15 Jun 2014

Does Happiness Have to be so Elusive? Happiness and EQ

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“Happiness is the ability to enjoy your life, to enjoy yourself and others and to have fun” (EQ Edge, 217).  Happiness is a barometer of your overall emotional intelligence and functioning.  Happy people tend to have more friends, have higher energy for life interests and demands in addition to outliving those who are unhappy.

Thousands of articles and books have been written on this subject.  WE ALL want to be happy.  Where is happiness found?   Here is a list of “Seven Things Remarkably Happy People Do Often,” adapted from an article in Inc., along with my running comments:

  1. Make Good Friends.  I read years and years ago in a helpful little book called, The Friendship Factor, that a person’s degree of happiness in life is most closely tied to the quality of their relationships.  If you don’t have them, build them. If you are not sure how, reread AI’s blog entry on Interpersonal Relationships and their importance in EQ.
  2. Actively Express Thankfulness.  Expressing thankfulness to others increases both your happiness and their happiness.  In addition, a recent study found that people who wrote down five things they were thankful for once/week were twenty five percent happier after ten weeks.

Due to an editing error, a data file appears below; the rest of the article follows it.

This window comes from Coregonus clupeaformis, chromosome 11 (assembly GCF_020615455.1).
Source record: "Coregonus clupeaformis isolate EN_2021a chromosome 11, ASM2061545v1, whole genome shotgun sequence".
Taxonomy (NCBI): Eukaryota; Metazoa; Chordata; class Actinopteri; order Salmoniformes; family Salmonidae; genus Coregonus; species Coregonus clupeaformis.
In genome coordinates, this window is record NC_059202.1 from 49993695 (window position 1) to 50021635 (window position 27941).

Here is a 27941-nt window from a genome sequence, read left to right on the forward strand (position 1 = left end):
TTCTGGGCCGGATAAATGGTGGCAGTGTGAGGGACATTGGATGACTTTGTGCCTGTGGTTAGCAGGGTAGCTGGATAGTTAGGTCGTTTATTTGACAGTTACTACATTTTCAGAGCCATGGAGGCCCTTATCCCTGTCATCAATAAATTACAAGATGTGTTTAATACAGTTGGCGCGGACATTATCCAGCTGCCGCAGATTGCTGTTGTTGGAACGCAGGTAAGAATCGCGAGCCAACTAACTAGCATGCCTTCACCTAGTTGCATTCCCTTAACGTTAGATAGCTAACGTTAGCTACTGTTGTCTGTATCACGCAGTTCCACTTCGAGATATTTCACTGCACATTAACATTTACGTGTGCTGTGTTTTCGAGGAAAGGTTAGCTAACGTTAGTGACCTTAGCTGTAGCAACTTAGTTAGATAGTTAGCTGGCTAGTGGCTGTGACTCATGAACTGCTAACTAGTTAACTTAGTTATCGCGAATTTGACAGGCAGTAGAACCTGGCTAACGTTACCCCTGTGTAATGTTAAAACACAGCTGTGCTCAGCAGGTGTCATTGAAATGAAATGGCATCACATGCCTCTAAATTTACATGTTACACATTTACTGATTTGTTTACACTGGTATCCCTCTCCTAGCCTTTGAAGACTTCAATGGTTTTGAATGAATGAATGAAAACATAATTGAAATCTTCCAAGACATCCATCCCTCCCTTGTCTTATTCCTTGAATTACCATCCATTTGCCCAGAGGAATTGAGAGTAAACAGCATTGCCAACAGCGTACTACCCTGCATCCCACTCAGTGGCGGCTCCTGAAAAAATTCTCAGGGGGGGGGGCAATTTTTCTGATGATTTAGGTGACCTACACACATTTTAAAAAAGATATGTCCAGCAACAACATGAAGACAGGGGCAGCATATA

3. Actively Pursue Your Goals.  People who can identify a goal they are actively pursuing are nineteen percent more likely to feel satisfied with their lives and twenty six percent more likely to feel good about themselves.  But, be careful.  Ambition without thankfulness and contentment can put us on a treadmill, pursuing endless goals while never stopping to appreciate what we have achieved.  You can imagine that a healthy level of reality testing (discussed in last blog entry) can help us discern what is healthy ambition vs blind, out of control ambition. One will lead to happiness, the other makes happiness forever elusive.
  4. Do What You Excel at as Often as You Can.  In The Happiness Advantage, Shawn Anchor says that when volunteers picked, “one of their signature strengths and used it in a new way each day for a week, they became significantly happier.”  In order to do this, of course, you must have a healthy self-awareness (another important EQ quality). Discover what you are good at and use that strength.
  5. Give.  Providing support for others may make us happier than receiving support.  As we give our lives away we actually find the life we have always wanted.  Find a way to use your strengths or resources to benefit others. You will be happier if you do.
  6. Don’t Single-Mindedly chase “Stuff.”  Once above the poverty level, a person’s degree of happiness is not significantly affected by income (see image).  Between the 1960s and 1990s in the USA, incomes doubled, yet those who said they were happy with their life remained the same: roughly thirty percent.  In reality,chasing possessions tends to make us less happy.happiness and income
  7. Live the Life You Want to Live.   One woman who works with patients who have only a few months to live says they often divulge one regret: they say, “I wish I had the courage to live a life true to myself, not the life others expected of me.”

To find further tools for assessing your own happiness and additional resources, open this document

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